For hundreds if not thousands of destitute travelers and locals the thrift store, food bank and social services run or coordinated by the Joan A Sharp Foundation of Wendover is the difference between going cold or hungry to being warm and fed, more than that it could be the difference between life and death.
“I have know idea just how many people we help,” said JAS Foundation founder Frank Sharp. “I know it’s a lot especially at this time of year.”
Winter is a particularly tough time for Wendover’s workforce when the down turn in tourists means for many employed in the casino industry fewer hours and either a smaller paycheck or layoffs and no pay check at all. Much of the time these suddenly destitute adults have young children who still need to be clothed and fed.
Enter Frank Sharp and the JAS Foundation. Wendover’s poor can qualify for free food at the JAS run food bank located in the Thrift store at the Plaza Shopping Center. Also available are used clothes and appliances that can be had for a nominal price or depending on the circumstances free to the truly needy.
The JAS’ good works is not limited to Wendover locals but also to travelers who find them selves with money or options hundreds of miles from home.
A handful of destitute travelers took advantage of the warmth provided by the adjacent Wendover Senior Center adjacent to the Thrift Store this Monday when the wind chill and below freezing temperatures created a potentially fatal mix.
“We were ready for a bunch of calls Monday,” said Robin Nelson of Wendover Ambulance. “We were pleasantly surprised that there weren’t any.”
The West Wendover Police Department also reported no weather related calls this week including the frigid Sunday and Monday.
Wendover has always been good in taking care of its own and those travelers who need help said West Wendover Fire Chief Jeff Knudton last year. “I think if you check the records no one has ever died for lack of food or shelter in Wendover even during the winter. I think that is something to be proud of.”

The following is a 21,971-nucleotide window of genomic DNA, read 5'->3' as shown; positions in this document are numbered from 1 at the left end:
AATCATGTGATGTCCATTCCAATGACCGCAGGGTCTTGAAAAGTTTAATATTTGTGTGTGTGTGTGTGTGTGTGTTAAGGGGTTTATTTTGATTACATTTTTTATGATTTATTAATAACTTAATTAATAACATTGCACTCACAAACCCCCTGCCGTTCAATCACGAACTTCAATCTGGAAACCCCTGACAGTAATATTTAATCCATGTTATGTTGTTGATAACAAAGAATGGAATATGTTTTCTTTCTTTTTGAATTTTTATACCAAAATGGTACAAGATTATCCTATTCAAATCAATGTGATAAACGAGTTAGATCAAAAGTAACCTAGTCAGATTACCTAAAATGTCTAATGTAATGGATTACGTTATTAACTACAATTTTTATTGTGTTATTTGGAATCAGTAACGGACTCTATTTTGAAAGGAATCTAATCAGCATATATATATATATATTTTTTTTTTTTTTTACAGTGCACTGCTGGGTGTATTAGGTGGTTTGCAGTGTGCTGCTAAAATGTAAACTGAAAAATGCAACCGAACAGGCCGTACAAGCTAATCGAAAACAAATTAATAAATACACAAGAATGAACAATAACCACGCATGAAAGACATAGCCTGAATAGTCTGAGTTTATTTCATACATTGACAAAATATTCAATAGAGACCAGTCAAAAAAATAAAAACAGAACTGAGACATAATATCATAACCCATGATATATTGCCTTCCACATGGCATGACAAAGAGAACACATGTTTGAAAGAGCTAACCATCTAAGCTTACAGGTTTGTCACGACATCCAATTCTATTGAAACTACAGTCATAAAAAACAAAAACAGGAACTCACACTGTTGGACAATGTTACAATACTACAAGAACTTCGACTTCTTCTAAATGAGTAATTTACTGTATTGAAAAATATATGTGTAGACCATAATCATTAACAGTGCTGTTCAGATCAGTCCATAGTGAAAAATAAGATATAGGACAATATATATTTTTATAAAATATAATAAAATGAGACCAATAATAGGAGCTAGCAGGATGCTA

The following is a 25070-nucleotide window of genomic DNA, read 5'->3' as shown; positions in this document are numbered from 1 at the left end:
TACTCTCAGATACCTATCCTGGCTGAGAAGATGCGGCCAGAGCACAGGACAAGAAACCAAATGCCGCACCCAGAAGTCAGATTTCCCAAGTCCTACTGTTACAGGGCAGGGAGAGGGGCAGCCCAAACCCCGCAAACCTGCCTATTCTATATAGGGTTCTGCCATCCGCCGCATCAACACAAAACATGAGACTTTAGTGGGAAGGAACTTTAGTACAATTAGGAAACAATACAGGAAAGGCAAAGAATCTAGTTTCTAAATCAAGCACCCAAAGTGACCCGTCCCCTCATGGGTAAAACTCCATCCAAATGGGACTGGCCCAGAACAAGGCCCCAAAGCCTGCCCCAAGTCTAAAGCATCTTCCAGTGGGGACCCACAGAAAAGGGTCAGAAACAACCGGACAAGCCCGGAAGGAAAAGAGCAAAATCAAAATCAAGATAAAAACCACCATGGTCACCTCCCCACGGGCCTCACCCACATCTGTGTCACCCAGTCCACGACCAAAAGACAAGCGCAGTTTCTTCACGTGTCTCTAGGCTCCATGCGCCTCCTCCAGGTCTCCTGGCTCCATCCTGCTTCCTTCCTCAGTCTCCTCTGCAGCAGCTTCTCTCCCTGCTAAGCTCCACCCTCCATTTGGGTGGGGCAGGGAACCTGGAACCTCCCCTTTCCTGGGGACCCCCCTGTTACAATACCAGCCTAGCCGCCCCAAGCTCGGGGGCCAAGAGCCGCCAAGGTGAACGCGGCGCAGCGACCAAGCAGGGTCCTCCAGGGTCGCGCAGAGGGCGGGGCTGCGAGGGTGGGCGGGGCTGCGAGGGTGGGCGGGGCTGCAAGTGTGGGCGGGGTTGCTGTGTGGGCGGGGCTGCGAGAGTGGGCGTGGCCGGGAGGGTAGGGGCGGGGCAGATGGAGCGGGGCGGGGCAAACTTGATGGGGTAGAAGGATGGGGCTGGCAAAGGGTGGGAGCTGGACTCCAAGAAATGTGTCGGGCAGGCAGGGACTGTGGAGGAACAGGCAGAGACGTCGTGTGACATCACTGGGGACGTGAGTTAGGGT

The rest of north east Nevada has not been so lucky. Two years ago several deaths in December of 2013 in Elko and Ely were linked to an unusually long stretch of sub-zero temperature.
“It may sound simple but the most important thing is to stay warm,” said Elko under Sheriff Claire Morris at the time. “If you find yourself stranded look for a shelter, flag down a law enforcement officer. No one is going to arrest you for vagrancy when it is 15 below zero. But they will take you to a shelter where you can get a hot meal.”
“We have regular patrols and in the event of snow there are snow plows,” he also said last year. “If your car breaks down make sure it is well off the road and then stay in it. It is warmer and easier to spot than a lone individual on the road. We will find you as long as you stay put.”
And if weary travelers break down in Wendover over Thanksgiving they are more than welcomed to share in a traditional feast at the West Wendover Senior Center.
“We will have turkey with all the fixings, stuffing, mash potato’s and pumpkin pie,” Sharp said.
“It’s real important that people know they are here,” Sharp added. “You can’t get help if you don’t ask.”